An overheating automobile is dangerous. Not only could the radiator cap explode, but your vehicle could also catch on fire. An engine that constantly runs too hot will also breakdown. The damage could be as severe as a cracked engine block, which is catastrophic. Accurate Auto can find out why your vehicle is overheating and fix the problem. Here are common reasons why an engine overheats.
Blocked Coolant Circulation
Your vehicle’s cooling system circulates coolant throughout the engine to draw heat away from the moving parts to keep their temperature down. If there is a clog somewhere in the system, usually in the hoses, the coolant will be unable to circulate through the engine and the engine will overheat.
Cracked Cooling System Hoses
Clogs aren’t the only problem with cooling system hoses. The hoses can also crack and get holes in them. This will cause the engine coolant to leak out of the hoses and drain the radiator and overflow reservoir. Your engine will overheat if the coolant levels are too low or have drained completely.
Dirty Cooling System
As the coolant circulates through the engine, it can pick up engine debris. This is why it’s a good idea to have your coolant flushed and refilled every 30,000 miles or per your owner’s manual. Dirty coolant is not as effective, and it can also contaminate portions of your engine as it runs through it.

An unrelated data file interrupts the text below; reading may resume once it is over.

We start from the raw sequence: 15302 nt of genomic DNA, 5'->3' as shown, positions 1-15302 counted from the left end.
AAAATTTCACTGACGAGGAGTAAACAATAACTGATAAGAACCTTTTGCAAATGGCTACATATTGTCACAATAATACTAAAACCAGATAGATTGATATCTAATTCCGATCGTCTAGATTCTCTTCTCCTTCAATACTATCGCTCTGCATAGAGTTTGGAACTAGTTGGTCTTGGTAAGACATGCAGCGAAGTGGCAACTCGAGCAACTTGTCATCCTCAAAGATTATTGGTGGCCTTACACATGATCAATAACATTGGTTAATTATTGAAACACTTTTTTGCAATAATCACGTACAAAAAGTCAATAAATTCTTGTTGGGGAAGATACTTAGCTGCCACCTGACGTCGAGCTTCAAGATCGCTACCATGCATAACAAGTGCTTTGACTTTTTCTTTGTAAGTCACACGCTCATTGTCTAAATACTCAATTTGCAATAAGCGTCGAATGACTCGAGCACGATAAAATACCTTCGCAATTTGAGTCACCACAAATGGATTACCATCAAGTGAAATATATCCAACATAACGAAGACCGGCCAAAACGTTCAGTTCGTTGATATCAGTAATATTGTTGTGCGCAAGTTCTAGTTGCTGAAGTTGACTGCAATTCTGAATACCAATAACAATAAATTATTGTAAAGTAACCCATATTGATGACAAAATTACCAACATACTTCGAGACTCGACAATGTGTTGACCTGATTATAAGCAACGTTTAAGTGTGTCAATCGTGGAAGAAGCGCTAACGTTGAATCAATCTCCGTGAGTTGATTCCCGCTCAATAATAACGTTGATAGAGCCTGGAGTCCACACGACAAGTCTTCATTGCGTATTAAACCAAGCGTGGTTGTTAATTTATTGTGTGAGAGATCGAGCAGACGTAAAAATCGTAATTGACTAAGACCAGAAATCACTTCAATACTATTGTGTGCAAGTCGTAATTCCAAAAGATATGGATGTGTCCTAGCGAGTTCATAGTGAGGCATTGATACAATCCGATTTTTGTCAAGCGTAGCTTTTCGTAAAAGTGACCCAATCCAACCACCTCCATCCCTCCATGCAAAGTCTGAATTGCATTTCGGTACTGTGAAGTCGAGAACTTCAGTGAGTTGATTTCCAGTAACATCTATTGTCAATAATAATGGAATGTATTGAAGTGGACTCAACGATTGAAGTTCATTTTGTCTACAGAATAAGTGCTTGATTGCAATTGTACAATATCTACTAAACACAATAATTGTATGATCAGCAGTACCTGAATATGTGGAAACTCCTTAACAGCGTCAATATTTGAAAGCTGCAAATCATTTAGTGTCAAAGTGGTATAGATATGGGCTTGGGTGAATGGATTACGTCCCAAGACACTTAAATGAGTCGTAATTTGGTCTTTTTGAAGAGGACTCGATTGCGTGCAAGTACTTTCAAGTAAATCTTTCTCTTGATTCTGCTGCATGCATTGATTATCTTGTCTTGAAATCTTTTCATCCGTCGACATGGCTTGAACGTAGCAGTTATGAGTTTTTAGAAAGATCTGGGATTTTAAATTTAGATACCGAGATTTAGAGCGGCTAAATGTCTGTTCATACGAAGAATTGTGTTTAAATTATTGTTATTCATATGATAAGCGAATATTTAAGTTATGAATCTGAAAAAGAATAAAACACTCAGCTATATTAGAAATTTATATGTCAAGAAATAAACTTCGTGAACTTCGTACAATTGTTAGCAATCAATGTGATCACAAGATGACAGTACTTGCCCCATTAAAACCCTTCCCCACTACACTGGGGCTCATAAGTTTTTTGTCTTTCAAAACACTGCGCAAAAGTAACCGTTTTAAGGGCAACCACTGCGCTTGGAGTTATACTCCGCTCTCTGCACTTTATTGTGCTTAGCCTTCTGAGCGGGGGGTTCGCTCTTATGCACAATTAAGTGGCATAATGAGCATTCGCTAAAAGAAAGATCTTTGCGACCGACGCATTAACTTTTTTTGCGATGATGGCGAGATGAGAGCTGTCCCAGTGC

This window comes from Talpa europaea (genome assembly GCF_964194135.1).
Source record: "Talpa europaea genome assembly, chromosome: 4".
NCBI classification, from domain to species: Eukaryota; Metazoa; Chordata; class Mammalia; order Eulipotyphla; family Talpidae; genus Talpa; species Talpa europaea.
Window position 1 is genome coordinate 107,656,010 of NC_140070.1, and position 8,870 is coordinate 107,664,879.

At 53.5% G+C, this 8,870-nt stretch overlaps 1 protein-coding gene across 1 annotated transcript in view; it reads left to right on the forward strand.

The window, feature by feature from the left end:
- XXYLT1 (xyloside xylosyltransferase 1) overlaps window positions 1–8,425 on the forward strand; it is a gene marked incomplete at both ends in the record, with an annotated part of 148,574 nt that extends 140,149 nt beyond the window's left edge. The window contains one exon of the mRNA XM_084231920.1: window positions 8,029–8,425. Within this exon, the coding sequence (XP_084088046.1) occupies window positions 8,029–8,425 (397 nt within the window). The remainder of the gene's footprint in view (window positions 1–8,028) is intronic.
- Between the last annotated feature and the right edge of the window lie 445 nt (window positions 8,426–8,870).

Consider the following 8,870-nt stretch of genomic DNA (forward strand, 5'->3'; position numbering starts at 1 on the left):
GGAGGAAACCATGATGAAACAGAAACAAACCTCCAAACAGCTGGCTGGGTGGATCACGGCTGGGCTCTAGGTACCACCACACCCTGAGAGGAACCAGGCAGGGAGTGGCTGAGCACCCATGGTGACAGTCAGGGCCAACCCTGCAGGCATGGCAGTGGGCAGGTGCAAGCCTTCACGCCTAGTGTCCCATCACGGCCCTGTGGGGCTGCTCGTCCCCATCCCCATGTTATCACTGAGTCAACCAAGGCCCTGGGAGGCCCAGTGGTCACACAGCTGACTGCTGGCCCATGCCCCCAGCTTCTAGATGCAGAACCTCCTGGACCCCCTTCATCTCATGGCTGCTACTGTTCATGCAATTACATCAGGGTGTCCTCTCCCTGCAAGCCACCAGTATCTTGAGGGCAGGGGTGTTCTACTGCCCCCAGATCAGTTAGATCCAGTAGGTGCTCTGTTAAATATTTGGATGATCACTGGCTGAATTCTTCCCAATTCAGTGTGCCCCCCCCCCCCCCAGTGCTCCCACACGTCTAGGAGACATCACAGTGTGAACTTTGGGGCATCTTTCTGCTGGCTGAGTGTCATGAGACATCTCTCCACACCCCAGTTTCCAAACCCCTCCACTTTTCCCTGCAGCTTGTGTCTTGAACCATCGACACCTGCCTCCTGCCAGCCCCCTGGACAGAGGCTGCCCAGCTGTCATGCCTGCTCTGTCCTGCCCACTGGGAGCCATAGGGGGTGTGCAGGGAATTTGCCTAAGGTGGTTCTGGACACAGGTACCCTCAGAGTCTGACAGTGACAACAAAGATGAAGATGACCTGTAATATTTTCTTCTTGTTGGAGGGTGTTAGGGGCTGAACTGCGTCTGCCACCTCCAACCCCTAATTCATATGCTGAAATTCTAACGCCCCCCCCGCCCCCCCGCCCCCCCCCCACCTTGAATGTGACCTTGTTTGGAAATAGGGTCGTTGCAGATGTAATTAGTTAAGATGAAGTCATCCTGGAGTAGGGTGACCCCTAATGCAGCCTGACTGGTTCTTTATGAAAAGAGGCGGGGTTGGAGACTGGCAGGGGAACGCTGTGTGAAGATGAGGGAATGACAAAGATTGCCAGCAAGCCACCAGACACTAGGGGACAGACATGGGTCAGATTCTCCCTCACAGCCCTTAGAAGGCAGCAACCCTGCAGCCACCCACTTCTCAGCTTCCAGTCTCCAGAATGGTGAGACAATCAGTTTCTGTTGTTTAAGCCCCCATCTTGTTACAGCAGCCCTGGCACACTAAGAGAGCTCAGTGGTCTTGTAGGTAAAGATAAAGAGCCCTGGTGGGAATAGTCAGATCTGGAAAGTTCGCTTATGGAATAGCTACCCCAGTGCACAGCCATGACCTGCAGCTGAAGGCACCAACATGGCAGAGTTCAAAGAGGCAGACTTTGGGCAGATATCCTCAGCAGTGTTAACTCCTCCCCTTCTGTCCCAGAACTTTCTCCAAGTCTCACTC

Malfunctioning System Parts
There are two parts in the cooling system that will make your vehicle overheat if they malfunction. The thermostat releases the coolant as the engine heats up, and the radiator fan blows over the radiator to cool down the hot coolant. If either part fails, your engine will overheat until you get it replaced.
Radiator Air Inlet Trouble
Outside air also helps reduce hot coolant temperatures. The coolant that absorbs the engine’s heat is returned to the radiator where it cools off before it’s circulated again. The radiator has an outside air inlet that blows air over it. If the inlet is clogged, the coolant may be too hot once it circulates again.
Finally, the radiator itself can get damaged. The most common thing that happens to a radiator is rust damage. Radiators are made from aluminum or steel, and the coolant inside of the radiator encourages oxidation. Old radiators will rust, and that rust will eat a hole through the radiator’s bottom.